Spain's Prime Minister Skips Mass with Pope Pope Benedict XVI celebrated a mass this morning, but Spanish Prime Minister Jose Luis Rodriguez Zapatero did not attend. His absence annoyed the Vatican. Spain's political shift toward socialism is at the heart of the flap.
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Spain's Prime Minister Skips Mass with Pope

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Spain's Prime Minister Skips Mass with Pope

Spain's Prime Minister Skips Mass with Pope

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In Valencia, Spain today, Pope Benedict XVI closed the fifth Vatican-sponsored International Conference on the Family. The papal visit to Valencia lasted just 26 hours, but it was very charged. Spain recently has enacted liberal laws that defy Catholic doctrine, and Benedict sees the country as the battleground between Christian faith and rampant secularism.

NPR's Silvia Poggioli is in Valencia, and joins us on the line. Sylvia, what's been the thrust of the Pope's messages in Spain?


He repeatedly stressed that the family is founded on the indissoluble marriage between a man and a woman. And he told politicians that the family is the nerve center of society and that laws should be in the service of human dignity. The message was very clear.

Under Socialist Prime Minister Jose Luis Rodriguez Zapatero, Spain has become the prime target of Benedict's offensive against secularism, and what he calls the dictatorship of relativism. In what amounts to a social revolution in a traditionally Catholic country, Spain has legalized same-sex marriage, eased restrictions on divorce and abortion, endorsed embryonic stem-cell research, and curbed religious education in schools. This has strained church-state relations to a point that a Vatican official proclaimed that citizens are obliged not to follow what he called immoral laws.

KAST: And Pope Benedict met briefly with Prime Minister Zapatero. How did the meeting go?

POGGIOLI: It was very brief. Spanish TV footage showed both Benedict and the prime minister very relaxed. The exchange of gifts was revealing. Zapatero gave the Pope a modern abstract painting, while Benedict gave the Spanish prime minister a heavy tome, a copy of the Vatican Codex.

Spanish government sources described the talks as extraordinarily cordial. The Vatican made no comment, but Vatican officials had earlier expressed irritation that Zapatero announced he would not attend today's closing Mass. They pointed out to reporters that other leftist leaders, including Cuba's Fidel Castro, had attended masses when Pope John Paul visited their countries.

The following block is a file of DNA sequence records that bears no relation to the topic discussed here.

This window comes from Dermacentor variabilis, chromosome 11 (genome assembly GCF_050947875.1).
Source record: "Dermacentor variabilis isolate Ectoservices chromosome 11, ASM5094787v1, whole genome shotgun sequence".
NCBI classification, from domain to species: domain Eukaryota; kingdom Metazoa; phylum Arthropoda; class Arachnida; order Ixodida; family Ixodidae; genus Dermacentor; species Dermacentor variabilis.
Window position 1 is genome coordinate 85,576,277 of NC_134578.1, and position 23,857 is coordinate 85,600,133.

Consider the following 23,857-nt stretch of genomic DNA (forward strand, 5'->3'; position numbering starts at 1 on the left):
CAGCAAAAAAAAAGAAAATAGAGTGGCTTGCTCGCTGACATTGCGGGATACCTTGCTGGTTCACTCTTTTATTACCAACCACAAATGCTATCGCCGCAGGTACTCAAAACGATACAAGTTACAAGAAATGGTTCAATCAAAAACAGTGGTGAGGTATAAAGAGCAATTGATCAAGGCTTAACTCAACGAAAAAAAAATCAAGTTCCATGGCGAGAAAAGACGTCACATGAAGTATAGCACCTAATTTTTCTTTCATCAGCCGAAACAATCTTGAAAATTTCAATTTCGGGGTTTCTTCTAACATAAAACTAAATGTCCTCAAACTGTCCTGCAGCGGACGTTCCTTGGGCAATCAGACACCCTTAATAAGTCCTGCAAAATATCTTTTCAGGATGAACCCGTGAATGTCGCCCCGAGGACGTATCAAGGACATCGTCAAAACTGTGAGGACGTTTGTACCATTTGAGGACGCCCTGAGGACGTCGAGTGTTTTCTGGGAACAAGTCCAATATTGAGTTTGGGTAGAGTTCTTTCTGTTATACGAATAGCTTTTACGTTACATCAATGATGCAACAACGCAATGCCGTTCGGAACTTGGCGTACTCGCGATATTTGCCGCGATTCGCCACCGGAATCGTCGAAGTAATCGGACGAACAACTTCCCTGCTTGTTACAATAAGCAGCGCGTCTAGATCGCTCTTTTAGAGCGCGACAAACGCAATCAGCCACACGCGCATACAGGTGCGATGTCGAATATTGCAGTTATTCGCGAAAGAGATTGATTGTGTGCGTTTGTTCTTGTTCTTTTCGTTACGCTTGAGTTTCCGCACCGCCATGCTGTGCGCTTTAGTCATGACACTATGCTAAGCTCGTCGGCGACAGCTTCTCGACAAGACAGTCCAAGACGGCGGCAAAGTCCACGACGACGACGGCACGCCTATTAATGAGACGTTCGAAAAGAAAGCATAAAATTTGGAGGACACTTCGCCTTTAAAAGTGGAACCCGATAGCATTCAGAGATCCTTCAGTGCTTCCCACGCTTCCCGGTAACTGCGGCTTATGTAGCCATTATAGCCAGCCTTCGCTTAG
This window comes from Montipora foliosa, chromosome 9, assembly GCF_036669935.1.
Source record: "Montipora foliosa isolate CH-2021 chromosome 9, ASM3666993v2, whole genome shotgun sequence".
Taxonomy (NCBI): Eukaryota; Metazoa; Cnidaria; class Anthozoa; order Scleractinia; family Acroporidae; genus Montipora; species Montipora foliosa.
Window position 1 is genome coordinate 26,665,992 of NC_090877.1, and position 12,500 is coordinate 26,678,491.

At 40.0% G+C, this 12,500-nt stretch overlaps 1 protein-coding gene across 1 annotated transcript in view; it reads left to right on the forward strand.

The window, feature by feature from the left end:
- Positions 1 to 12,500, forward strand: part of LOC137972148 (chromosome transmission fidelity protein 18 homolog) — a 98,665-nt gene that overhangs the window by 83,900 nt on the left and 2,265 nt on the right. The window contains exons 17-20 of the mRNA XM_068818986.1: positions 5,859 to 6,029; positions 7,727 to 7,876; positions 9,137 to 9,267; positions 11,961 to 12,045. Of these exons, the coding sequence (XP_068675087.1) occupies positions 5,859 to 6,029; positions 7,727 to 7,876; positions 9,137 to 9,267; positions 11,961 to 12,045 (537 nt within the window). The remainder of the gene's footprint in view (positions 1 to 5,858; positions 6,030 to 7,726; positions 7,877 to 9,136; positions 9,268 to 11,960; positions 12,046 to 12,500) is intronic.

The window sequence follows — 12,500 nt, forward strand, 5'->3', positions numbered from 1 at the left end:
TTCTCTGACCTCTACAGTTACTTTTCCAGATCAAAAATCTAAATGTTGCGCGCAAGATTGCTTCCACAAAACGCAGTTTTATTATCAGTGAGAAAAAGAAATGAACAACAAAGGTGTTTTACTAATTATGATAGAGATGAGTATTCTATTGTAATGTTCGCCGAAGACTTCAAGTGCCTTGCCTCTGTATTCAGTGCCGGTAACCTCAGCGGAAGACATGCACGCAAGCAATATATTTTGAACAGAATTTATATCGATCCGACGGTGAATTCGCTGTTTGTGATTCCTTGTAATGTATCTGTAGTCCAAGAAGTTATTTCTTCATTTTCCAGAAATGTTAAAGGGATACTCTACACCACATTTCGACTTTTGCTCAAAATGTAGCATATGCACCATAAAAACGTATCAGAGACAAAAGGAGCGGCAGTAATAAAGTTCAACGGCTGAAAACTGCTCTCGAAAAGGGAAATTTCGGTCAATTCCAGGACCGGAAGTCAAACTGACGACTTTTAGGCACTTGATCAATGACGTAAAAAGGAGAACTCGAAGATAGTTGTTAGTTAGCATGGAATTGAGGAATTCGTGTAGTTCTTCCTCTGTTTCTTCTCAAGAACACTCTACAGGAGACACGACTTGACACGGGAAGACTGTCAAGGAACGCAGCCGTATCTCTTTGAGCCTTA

KAST: And as elsewhere in Europe, there's been a sharp decline in church attendance in Spain. So how was Pope Benedict received in Spain?

POGGIOLI: Well, the city here is governed by a conservative administration, and it gave Benedict a rousing welcome. Hundreds of thousands of people gathered last night and this morning at the futuristic City of Arts and Sciences complex to hear and see the pope, but the turnout was smaller than the one and a half million pilgrims organizers had predicted.

And there were people here who were not happy about the papal visit. Earlier this week, protesters hung banners from windows with the words addressed to the Pope, You're not welcome here. More broadly, Spanish society has undergone a very rapid period of secularization, and today polls say fewer than 20 percent of Spaniards attend church regularly, and less than 50 percent of the young consider themselves Catholic.

KAST: And so does this mean Zapatero and his government's agenda on these issues reflect the views of Spanish society?

POGGIOLI: Well, that's what many people in Madrid and here in Valencia have told me. They describe Zapatero as the smiling symbol of a secular Europe. What's striking is that polls show that two-thirds of Spaniards approve same-sex legislation, a much higher proportion than in any other European society.

You know, it's now 31 years since dictator Francisco Franco died and the transition to democracy began. The Socialists seem to want to complete the passage by empowering civil society. The Catholic Church enjoyed much power and a lot of privileges under Franco, and there are still many bitter divisions over that period, and the bloody civil war that preceded it. Relatives of the victims of Franco are appealing to the Pope to convince the Spanish Catholic hierarchy to remove plaques from churches that celebrate heroes of the Franco regime.

And the latest polls suggest that the Zapatero government still enjoys the support of a majority of Spaniards. Nevertheless, the Pope is likely to continue to focus on Spain, not just because it was once Europe's strongest bastion of Catholicism, but also because Spain is seen as a role model for many societies in Latin America, where almost one-half of the world's 1.1 billion Catholics live.

KAST: NPR's Sylvia Poggioli, in Valencia, Spain. Thanks.

POGGIOLI: Thank you.

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